There are all sorts of ways for people to give. For some it’s money, for others it’s food, blood or hours spent volunteering. David Fairbanks’ way is to give up a kidney . . . to a complete stranger.
There are all sorts of ways for people to give. For some it’s money, for others it’s food, blood or hours spent volunteering.
David Fairbanks’ way is to give up a kidney . . . to a complete stranger.
Fairbanks, a 52-year-old postal worker from Hingham, gave his kidney in December. Last week, he met the man whose life he saved.
“Most of the time a person’s life is pretty predictable and really it doesn’t amount to much and you want to do something that’s larger than life,” Fairbanks explained of his gift. “There’re some risks, but you figure the opportunity to save a human life, I mean what could be better in terms of feeling good about yourself and making a difference in the world?”
Ben Crescenzo, a 65-year-old carpenter from Wallkill, N.Y., received Fairbanks’ kidney during the first three-way kidney transplant operation in New Jersey history.
At a gathering arranged at St. Barnabas Medical Center in New Jersey last week, Crescenzo couldn’t stop thanking Fairbanks. His daughter rushed to embrace the stranger who gave her children a chance to know their grandfather.
A few years ago, Fairbanks read an article in “The New Yorker” titled “The Gift.” It told the story of multi-millionaire Zell Kravinsky who decided to give away his fortune and – to the chagrin of his wife – one of his kidneys to a stranger.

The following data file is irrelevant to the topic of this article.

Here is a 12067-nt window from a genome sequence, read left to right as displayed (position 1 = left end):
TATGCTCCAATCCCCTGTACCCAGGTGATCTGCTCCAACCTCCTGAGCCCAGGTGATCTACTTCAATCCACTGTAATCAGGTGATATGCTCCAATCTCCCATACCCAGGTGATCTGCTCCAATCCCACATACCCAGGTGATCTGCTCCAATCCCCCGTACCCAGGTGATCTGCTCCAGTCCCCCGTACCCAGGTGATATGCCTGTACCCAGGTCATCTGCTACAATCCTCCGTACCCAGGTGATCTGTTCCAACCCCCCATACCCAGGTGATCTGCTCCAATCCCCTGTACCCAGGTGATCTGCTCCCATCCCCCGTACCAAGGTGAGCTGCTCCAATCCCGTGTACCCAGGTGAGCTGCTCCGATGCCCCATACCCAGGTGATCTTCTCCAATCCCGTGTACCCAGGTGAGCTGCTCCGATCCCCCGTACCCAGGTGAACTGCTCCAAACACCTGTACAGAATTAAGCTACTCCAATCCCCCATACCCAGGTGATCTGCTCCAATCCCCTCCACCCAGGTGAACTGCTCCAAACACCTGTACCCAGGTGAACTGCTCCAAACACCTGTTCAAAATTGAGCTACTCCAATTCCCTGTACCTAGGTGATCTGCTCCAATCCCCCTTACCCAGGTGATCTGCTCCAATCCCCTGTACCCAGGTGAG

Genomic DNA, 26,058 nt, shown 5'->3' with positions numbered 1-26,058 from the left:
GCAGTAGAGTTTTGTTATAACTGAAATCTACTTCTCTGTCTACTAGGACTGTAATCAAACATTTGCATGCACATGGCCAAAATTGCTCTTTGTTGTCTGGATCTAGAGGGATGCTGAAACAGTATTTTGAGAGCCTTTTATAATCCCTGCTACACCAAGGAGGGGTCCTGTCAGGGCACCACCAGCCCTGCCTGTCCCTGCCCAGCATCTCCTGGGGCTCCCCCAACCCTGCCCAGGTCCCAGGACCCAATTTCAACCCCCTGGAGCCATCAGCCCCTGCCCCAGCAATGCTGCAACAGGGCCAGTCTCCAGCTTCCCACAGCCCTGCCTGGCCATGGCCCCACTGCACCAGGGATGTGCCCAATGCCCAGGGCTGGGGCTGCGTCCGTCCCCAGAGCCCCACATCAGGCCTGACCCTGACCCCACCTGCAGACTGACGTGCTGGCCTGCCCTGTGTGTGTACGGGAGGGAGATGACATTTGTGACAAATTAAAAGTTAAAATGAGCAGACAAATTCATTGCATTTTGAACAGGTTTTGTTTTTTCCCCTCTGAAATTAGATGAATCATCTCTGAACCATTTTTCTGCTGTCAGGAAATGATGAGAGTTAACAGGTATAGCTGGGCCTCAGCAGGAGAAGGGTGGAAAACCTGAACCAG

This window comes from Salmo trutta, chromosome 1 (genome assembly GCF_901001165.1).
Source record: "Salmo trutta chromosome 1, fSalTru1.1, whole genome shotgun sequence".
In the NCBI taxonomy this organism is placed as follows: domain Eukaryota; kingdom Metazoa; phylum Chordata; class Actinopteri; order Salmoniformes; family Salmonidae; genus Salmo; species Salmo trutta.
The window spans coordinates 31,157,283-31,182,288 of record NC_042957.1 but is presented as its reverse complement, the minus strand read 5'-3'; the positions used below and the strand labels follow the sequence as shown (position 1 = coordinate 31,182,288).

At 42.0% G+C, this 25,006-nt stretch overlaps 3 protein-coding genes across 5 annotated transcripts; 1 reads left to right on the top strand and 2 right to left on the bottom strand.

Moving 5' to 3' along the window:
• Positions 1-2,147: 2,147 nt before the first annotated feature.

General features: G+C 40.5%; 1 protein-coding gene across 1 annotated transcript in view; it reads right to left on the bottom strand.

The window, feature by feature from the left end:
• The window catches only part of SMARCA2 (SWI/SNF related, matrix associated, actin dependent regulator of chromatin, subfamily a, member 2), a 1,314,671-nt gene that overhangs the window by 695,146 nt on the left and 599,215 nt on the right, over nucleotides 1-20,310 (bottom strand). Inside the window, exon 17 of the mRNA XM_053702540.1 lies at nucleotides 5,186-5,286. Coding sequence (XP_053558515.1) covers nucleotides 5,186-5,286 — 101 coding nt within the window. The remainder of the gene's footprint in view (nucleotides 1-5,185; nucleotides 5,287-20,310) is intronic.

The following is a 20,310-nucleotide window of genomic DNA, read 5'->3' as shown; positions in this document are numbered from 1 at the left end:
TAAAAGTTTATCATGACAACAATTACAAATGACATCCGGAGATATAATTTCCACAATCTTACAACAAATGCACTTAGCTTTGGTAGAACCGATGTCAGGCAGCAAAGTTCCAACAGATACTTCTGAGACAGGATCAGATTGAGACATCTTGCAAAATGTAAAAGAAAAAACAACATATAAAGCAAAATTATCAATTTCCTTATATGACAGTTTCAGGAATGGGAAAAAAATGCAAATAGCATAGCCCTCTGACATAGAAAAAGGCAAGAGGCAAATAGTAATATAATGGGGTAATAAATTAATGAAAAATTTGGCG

Fairbanks was inspired.
“I couldn’t put it out of my mind, I thought about it and thought about it,” he said. “Finally, I said to myself, ‘Why not?’ and I did it.”
Unlike Kravinsky, Fairbanks had the full support of his wife, Deborah.
“He said to me, ‘Debbie, I wanna donate a kidney,’ and I was like, wow, OK, that’s interesting,” she said with a laugh. “I said, ‘I wouldn’t do that, but if you want to do it, it’s a wonderful thing,’ and I do look upon it as a wonderful, selfless act.”
Last year, Fairbanks took the school vacation week off from work to be with his children, Adam, 18, Mary, 16 and Eve, 14. That week, he set his gift in motion with a trip to Beth Israel Deaconess Medical Center.
Fairbanks was put on a living donor list in July, and in November he got the call.
Surgery was scheduled for Dec. 13 and Fairbanks was ready to go. But a snowstorm put a stop to everything.
A week later, everything went off without a hitch and three people started new, healthier lives that day.
Crescenzo, Fairbanks’ recipient, experienced some complications, but appeared healthy and strong at their meeting last week.
“When we met him, he looked great and what a euphoric feeling that was,” Deborah said. “The fact that one of Dave’s kidneys was in this guy, keeping him healthy and how much he really appreciated it, what a wonderful feeling.”
It took Fairbanks about 2 1/2 months to recover before returning to his job unloading postal trucks in Brockton.
Under his union contract, employees who donate organs continue to get paid and keep their jobs while they are recovering.
Fairbanks said he’d like to write about his experience for union publications in the hopes that others might follow his example.
“Once in a while you have to step outside your life and you have to make a difference in a bigger way,” he said. “Everybody’s got that power and all you have to do is decide what you want.”
Karen Goulart may be reached at firstname.lastname@example.org.